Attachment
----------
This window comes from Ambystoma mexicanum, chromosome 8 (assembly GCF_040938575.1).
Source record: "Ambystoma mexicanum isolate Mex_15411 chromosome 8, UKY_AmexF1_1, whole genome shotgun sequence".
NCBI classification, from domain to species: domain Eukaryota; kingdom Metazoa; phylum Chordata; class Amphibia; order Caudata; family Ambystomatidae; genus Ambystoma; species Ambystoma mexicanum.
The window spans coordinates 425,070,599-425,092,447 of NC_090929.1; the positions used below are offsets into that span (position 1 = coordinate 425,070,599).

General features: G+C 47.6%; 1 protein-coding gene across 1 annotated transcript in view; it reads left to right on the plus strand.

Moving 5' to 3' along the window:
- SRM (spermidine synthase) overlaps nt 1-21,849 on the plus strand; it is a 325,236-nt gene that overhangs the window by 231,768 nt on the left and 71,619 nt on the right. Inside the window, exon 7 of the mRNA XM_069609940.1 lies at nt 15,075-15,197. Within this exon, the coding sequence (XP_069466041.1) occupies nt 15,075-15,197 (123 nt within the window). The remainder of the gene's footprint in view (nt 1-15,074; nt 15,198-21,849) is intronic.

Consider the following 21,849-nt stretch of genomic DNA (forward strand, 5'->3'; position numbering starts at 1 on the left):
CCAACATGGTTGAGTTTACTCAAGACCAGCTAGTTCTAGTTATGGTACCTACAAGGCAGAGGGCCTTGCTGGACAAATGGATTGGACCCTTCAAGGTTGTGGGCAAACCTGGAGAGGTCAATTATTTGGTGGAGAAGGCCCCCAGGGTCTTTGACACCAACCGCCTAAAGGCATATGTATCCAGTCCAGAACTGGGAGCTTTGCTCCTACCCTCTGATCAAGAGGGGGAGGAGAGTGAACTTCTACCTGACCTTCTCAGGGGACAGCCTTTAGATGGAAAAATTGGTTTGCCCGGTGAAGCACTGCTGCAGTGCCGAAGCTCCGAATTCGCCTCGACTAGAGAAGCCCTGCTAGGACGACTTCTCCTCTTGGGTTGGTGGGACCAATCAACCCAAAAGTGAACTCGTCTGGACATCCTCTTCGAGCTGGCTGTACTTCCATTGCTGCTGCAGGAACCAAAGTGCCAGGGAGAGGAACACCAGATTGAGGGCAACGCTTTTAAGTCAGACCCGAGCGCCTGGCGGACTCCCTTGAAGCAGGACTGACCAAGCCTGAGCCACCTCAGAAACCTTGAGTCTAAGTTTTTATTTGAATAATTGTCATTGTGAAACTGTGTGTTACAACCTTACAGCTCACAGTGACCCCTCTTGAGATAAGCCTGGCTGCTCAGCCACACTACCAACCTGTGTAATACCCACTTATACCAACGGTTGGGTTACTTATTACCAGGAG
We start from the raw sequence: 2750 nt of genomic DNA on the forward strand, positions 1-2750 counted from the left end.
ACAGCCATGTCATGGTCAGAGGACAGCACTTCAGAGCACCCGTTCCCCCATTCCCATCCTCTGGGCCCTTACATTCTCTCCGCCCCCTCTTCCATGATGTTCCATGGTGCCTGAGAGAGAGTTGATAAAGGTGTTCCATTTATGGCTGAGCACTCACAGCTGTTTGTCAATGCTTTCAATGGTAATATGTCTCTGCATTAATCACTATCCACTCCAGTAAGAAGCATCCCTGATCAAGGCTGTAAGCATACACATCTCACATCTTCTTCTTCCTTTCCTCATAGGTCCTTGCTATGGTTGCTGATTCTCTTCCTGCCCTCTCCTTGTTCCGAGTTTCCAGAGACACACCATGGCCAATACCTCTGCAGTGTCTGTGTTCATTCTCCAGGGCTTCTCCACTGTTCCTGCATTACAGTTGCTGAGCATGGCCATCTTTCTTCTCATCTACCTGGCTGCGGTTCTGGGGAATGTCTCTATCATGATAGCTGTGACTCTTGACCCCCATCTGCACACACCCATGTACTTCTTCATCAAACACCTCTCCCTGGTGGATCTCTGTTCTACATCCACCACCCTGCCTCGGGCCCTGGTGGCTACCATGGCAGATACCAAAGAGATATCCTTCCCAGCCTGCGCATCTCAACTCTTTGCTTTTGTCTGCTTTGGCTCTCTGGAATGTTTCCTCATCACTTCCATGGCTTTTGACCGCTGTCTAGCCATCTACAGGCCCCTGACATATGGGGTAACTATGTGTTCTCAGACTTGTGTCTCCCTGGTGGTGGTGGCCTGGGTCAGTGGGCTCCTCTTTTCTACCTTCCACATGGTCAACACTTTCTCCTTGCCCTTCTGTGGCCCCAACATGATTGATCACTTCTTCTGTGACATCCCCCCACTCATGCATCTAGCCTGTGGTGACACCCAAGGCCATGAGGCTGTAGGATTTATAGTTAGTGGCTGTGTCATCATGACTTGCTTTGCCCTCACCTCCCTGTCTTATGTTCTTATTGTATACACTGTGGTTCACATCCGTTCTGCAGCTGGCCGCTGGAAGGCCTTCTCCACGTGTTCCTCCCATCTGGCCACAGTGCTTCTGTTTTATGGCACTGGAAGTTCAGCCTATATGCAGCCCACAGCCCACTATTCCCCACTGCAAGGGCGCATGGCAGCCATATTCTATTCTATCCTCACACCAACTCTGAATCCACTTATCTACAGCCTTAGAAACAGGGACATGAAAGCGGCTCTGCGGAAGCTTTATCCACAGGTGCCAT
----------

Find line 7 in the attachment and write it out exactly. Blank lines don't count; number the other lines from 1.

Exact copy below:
- SRM (spermidine synthase) overlaps nt 1-21,849 on the plus strand; it is a 325,236-nt gene that overhangs the window by 231,768 nt on the left and 71,619 nt on the right. Inside the window, exon 7 of the mRNA XM_069609940.1 lies at nt 15,075-15,197. Within this exon, the coding sequence (XP_069466041.1) occupies nt 15,075-15,197 (123 nt within the window). The remainder of the gene's footprint in view (nt 1-15,074; nt 15,198-21,849) is intronic.